Anyone who works internationally must be represented internationally. That maxim brought together 150 representatives of maritime and port trade unions and members of the International Transport Workers' Federation (ITF) for its 2019 Maritime Round Table in Colombo, Sri Lanka this September.
Nautilus International officials Piet Doerflinger (Nautilus Switzerland) and Liselotte Struijs (Nautilus NL) attended the event alongside general secretary Mark Dickinson. Together they strengthened international contacts, exchanged information and experiences, and developed additional trade union skills.
The future of unions is in shared activism, and more and more often that is digital, attendees heard. Several ITF campaign plans were kick-started in Colombo, including how to increase the number of young people and women in shipping.
A working group was introduced to five of the first 10 female crane operators in Sri Lanka and heard about the problems they are experiencing, such as underpayment, discrimination and intimidation, with male colleagues trying to push them out of the workplace by lubricating their ladders with grease.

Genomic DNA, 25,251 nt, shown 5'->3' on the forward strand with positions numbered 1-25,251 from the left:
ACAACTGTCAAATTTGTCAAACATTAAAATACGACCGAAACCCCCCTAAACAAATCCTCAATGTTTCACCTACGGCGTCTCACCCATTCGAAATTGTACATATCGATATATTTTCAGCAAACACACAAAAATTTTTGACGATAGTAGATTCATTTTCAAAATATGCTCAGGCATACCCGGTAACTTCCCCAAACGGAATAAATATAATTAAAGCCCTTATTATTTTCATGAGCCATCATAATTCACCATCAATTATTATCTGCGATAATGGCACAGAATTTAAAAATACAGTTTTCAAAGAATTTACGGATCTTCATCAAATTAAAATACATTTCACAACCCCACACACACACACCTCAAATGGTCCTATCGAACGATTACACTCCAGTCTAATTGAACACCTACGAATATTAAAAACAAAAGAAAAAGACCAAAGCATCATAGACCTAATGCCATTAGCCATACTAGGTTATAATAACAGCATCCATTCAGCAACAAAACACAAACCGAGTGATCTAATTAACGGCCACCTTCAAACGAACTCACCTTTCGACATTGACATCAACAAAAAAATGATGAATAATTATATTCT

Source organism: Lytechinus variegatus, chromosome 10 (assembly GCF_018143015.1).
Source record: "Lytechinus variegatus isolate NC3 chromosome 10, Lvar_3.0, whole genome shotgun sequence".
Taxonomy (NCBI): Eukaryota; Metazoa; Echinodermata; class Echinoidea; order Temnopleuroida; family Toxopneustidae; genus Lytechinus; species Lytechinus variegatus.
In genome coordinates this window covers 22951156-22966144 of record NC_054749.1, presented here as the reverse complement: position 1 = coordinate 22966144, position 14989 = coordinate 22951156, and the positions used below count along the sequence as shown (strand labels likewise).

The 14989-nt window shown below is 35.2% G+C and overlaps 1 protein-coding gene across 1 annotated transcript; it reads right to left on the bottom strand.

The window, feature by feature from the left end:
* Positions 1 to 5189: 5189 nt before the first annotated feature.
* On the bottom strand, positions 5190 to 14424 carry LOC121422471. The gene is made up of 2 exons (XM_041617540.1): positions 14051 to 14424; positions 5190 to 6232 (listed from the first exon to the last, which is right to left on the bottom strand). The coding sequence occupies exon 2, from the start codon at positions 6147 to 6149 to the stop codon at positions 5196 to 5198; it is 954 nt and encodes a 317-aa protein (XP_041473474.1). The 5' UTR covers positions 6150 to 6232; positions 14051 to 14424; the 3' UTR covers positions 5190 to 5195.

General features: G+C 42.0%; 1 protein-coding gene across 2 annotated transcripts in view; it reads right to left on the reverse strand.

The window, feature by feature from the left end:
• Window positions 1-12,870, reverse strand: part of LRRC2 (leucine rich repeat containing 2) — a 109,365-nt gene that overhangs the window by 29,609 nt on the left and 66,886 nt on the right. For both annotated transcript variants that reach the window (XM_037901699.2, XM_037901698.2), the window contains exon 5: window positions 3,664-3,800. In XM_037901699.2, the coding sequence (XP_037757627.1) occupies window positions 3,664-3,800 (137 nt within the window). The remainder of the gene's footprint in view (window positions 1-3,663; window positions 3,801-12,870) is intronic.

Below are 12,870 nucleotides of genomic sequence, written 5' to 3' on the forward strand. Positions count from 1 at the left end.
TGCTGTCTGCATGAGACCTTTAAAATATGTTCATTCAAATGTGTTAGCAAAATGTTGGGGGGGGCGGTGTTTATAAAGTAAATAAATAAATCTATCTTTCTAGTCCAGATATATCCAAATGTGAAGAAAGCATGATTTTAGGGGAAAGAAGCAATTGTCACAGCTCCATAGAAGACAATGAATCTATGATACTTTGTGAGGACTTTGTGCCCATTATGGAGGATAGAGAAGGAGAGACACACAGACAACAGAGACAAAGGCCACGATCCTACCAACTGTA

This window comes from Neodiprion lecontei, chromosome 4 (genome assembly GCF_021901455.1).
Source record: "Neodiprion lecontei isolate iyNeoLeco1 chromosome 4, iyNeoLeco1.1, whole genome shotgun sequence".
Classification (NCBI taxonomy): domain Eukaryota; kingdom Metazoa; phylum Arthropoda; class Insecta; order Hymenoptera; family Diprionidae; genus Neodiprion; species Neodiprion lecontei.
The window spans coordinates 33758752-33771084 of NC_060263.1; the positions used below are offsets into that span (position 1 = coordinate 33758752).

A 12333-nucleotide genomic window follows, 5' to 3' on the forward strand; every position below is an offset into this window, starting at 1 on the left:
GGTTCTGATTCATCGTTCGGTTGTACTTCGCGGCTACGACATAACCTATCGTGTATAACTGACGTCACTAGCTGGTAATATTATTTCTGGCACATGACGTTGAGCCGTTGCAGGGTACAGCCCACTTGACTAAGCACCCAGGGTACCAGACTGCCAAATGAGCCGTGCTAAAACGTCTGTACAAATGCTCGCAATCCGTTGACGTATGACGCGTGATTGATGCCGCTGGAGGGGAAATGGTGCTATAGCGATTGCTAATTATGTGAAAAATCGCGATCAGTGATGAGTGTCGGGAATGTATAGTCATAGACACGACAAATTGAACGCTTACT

Another group looked at how flexible and contract workers could be united with permanent contracts in order to secure pay and conditions.
Information was also shared about the health risks that maritime professionals run during their careers.
Criminalisation of seafarers
The ITF used the forum to repeat calls on the Sri Lankan authorities to release Ukrainian captain Gennadiy Gavrylov, who has been held in the country since his arrest on 23 June 2016 in connection with a police investigation into the Sri Lankan flagged vessel Avant Garde. In 2015 Capt Gavrylov temporarily manned the Avant Garde, which was used for (armed) maritime protection and piracy prevention. The ship was confiscated by the Sri Lankan authorities and forced to enter Sri Lankan waters. Capt Gavrylov was accused of illegal arms imports. Since then, he has been forbidden from having contact with his family, working and traveling back to his home country.
His family is experiencing major problems due to his absence and lack of income. Capt Gavrylov himself is affected by heart problems.
'International law is clear on the rights of individuals who are subject to detention by state authorities, if any person is arrested or detained on a criminal charge, they should be allowed to stand trial or released within a reasonable time,' ITF general secretary Stephen Cotton said.
The IFT and the Sri Lankan maritime trade union have since declared their solidarity and have joined forces to find a solution to secure his release.